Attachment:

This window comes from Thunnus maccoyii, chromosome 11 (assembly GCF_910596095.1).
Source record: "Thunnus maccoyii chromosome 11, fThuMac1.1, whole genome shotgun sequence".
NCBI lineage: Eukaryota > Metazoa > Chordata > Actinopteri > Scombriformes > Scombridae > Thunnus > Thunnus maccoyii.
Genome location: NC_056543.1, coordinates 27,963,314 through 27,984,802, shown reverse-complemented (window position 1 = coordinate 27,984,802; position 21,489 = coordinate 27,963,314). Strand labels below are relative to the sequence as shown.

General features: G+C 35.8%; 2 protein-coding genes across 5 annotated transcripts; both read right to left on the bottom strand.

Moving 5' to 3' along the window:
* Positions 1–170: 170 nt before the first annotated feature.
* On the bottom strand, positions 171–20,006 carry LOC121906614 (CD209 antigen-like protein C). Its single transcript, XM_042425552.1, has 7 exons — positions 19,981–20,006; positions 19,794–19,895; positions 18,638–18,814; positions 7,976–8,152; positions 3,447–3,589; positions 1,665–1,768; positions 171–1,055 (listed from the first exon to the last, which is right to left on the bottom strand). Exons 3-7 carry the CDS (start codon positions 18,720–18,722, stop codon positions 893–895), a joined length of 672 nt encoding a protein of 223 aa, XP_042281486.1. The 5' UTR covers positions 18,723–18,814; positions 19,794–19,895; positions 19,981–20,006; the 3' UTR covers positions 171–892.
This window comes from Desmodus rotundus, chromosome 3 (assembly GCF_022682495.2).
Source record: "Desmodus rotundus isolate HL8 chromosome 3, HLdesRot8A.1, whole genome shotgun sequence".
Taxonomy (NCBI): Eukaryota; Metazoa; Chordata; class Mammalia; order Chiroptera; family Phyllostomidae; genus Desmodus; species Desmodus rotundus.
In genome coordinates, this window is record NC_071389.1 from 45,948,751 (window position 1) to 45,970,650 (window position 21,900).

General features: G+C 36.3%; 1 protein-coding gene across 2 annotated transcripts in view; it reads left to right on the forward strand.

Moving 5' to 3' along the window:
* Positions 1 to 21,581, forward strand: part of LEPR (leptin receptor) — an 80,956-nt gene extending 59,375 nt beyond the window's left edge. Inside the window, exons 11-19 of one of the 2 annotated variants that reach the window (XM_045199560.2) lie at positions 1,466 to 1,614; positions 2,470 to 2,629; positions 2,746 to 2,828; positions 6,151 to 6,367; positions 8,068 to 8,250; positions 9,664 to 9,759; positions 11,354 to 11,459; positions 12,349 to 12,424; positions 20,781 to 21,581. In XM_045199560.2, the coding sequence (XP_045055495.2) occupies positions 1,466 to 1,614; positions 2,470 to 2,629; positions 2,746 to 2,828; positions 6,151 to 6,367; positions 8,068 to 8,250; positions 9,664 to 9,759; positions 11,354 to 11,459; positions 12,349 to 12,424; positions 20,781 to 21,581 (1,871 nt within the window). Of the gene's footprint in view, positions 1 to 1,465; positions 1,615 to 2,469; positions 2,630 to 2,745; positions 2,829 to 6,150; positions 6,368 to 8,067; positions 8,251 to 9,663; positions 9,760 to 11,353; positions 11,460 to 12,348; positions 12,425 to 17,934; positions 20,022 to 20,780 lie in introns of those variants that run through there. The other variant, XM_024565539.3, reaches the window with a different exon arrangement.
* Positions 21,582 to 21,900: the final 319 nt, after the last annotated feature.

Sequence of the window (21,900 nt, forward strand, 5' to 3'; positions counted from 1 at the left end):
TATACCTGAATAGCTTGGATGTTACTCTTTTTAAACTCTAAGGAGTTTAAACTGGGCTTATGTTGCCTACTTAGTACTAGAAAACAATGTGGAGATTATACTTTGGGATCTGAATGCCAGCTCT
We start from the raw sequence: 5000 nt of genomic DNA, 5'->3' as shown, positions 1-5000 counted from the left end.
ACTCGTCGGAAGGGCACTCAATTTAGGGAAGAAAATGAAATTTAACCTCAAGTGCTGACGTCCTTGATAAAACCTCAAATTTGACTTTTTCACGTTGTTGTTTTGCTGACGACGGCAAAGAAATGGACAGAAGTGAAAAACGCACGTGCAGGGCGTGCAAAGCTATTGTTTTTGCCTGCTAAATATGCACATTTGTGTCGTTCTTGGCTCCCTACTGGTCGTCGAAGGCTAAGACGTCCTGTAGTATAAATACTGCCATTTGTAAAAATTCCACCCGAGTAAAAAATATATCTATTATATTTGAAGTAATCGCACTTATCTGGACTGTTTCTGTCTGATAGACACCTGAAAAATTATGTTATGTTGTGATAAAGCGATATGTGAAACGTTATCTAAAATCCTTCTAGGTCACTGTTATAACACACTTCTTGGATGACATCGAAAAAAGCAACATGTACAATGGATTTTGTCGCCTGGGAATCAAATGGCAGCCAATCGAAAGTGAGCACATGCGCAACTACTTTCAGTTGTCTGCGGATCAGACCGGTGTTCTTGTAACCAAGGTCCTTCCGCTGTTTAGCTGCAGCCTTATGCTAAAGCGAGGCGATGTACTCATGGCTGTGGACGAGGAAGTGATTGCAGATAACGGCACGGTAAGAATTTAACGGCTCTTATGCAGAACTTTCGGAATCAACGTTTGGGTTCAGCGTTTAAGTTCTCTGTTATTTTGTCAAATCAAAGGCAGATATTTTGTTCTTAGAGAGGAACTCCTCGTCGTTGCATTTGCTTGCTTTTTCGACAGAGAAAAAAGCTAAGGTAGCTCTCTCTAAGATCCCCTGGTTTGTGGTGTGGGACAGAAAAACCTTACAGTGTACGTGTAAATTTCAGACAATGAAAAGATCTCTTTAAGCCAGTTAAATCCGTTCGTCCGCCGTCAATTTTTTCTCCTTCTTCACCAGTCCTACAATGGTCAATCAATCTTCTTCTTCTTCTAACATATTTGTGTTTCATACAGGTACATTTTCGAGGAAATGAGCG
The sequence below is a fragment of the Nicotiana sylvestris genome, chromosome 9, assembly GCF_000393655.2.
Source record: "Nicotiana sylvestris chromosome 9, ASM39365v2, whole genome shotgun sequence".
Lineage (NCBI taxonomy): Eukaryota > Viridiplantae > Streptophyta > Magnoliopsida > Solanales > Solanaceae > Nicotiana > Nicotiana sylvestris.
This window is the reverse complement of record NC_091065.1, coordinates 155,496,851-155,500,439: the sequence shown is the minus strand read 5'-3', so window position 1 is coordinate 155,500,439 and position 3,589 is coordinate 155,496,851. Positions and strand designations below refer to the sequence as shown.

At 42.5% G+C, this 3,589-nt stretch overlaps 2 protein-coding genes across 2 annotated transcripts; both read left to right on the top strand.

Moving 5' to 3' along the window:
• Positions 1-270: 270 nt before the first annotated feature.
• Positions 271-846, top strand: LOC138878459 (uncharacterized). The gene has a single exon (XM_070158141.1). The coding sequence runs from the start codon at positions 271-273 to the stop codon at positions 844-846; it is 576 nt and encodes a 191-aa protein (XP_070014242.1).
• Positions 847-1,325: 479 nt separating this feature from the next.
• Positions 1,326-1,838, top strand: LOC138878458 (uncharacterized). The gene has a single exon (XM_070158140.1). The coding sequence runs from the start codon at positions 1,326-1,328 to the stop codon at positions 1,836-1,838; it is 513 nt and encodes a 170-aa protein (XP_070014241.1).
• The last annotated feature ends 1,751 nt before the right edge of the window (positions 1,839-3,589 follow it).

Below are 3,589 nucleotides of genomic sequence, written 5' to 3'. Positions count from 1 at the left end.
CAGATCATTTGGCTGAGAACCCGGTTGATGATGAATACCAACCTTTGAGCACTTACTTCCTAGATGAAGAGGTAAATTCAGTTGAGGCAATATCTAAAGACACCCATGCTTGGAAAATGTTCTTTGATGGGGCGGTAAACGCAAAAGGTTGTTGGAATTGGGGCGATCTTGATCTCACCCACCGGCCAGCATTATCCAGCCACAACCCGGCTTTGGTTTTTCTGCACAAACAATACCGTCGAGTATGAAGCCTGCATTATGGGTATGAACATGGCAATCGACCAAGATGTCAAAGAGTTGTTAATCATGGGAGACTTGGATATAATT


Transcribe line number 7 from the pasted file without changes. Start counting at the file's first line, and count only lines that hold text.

* Positions 1–170: 170 nt before the first annotated feature.